What do a former bottling plant and an abandoned skating rink have in common? Well, according to Virginia Supportive Housing, they can be easily adapted as permanent housing for homeless individuals
Gosnold Apartments before
Joined by Congresswoman Thelma Drake, Congressman Bobby Scott, Norfolk Mayor Paul Fraim, Portsmouth Mayor, James W. Holley III and Virginia Beach Mayor Meyera Oberndorf, on Monday, January 16th, Virginia Supportive Housing cut the ribbon on Gosnold Apartments.
Located in a building that used to house a Nehi plant, it's been transformed with financial support from HUD, Enterprise Investment Corporation, the Virginia Department of Housing and Community Development, Virginia Housing Development Authority, the Norfolk Foundation, the United Way of south Hampton Roads and the cities of Norfolk, Portsmouth and Virginia Beach into a 60-unit residence for homeless individuals.
According to The Virginian Pilot, the first 20 residents to move-in have spent combined 78 years living in shelters, under bridges or on the street. "This is really about them," said Virginia Supportive Housing's Alice Tousignant. "It's not about us."
Finished Gosnold Apartments.
When fully-occupied by the end of March, the 32,525 square-foot Gosnold Apartments will be home to 42 residents from Norfolk, 12 from Virginia Beach and 6 from Portsmouth, reflecting the fact that Gosnold Apartments is the first permanent housing residence, adds The Pilot, "in the nation to be financed and supported by more than one city."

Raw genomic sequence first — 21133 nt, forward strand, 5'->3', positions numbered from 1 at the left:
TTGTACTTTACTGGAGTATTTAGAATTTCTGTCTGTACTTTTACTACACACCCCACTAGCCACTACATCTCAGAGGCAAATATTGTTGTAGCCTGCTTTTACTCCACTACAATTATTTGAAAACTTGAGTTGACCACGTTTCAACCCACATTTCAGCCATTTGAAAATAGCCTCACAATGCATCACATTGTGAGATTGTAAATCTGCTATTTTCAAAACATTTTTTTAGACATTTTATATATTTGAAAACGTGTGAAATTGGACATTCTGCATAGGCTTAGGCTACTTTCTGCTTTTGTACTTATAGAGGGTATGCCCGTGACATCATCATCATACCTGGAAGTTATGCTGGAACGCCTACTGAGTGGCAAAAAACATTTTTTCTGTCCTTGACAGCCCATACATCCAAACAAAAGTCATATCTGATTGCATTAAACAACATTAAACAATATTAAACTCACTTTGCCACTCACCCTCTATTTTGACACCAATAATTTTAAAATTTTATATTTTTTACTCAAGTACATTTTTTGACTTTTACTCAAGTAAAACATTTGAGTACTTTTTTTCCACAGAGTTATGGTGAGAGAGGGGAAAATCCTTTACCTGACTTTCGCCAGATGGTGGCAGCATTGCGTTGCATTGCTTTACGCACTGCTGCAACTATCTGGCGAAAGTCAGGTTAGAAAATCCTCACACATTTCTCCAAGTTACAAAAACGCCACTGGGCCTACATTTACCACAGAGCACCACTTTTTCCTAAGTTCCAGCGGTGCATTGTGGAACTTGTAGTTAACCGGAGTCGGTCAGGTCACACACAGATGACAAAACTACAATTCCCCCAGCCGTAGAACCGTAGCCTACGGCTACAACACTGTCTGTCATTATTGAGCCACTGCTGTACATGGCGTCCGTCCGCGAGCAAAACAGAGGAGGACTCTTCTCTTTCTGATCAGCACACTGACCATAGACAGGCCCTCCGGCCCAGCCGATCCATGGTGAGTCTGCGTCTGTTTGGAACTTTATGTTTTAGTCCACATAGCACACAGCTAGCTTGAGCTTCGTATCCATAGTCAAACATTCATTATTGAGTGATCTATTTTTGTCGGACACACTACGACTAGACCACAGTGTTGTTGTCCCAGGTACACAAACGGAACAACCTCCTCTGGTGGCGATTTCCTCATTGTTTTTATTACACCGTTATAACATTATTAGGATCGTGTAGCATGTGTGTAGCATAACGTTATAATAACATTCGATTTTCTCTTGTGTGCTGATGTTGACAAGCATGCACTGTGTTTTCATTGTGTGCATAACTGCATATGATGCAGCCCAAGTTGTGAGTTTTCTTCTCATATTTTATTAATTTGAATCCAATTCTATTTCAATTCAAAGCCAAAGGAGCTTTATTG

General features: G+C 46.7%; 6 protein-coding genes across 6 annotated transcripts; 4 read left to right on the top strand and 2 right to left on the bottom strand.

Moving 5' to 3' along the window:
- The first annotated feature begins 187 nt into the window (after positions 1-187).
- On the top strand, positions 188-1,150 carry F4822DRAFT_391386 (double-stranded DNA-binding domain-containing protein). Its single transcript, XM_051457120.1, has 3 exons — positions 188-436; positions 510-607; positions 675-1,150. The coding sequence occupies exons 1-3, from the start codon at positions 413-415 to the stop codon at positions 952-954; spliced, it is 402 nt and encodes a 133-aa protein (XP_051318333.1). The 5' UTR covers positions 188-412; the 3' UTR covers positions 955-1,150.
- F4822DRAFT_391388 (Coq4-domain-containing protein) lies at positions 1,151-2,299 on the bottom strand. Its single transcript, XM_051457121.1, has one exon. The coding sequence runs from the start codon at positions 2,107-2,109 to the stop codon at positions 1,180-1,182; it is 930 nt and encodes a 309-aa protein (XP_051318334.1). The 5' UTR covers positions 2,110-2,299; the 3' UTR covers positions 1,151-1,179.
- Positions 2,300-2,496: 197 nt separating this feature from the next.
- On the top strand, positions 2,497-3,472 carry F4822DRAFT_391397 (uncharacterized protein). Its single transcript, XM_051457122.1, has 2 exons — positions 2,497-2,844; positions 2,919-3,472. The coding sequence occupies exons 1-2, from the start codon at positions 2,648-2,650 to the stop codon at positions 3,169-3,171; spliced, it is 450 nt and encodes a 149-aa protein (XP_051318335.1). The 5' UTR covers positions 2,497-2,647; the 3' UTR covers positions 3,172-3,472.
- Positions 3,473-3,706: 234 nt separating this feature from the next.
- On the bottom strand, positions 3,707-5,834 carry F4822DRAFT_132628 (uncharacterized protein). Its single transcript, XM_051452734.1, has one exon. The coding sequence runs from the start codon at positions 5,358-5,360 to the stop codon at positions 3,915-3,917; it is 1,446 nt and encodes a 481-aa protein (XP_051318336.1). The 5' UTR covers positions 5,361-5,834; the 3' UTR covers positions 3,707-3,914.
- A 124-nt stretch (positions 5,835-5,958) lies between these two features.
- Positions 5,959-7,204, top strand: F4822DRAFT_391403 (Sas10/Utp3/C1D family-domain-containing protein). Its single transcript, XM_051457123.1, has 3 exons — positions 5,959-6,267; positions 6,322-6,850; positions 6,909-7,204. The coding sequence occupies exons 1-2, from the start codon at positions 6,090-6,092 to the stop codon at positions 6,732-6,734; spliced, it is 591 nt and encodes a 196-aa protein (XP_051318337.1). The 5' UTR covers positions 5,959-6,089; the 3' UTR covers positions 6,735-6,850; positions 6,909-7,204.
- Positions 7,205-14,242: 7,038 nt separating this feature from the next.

A second one will follow shortly. Indeed, the big news at the Gosnold opening was that Virginia Supportive Housing has a second residence in its sights - a skating rink that, when completed over the next three years, will provide another 60 apartments for homeless individuals.
The three cities have already said they'll help fund the second residence and, even better, the City of Chesapeake has said it plans to help, too. "We're looking forward to the next one," said CPD Richmond Director Ronnie Legette. "HUD is ready and committed to supporting this kind of effective regional partnership to help end chronic homelessness."
The two residences for the homeless are not the first time communities in the Hampton Roads area - Virginia's largest metropolitan area - have used HUD programs or resources to "go regional." In April 2004, 7 city governments and 6 housing authorities reached agreement on the nation's first regional Analysis of Impediments to Fair Housing.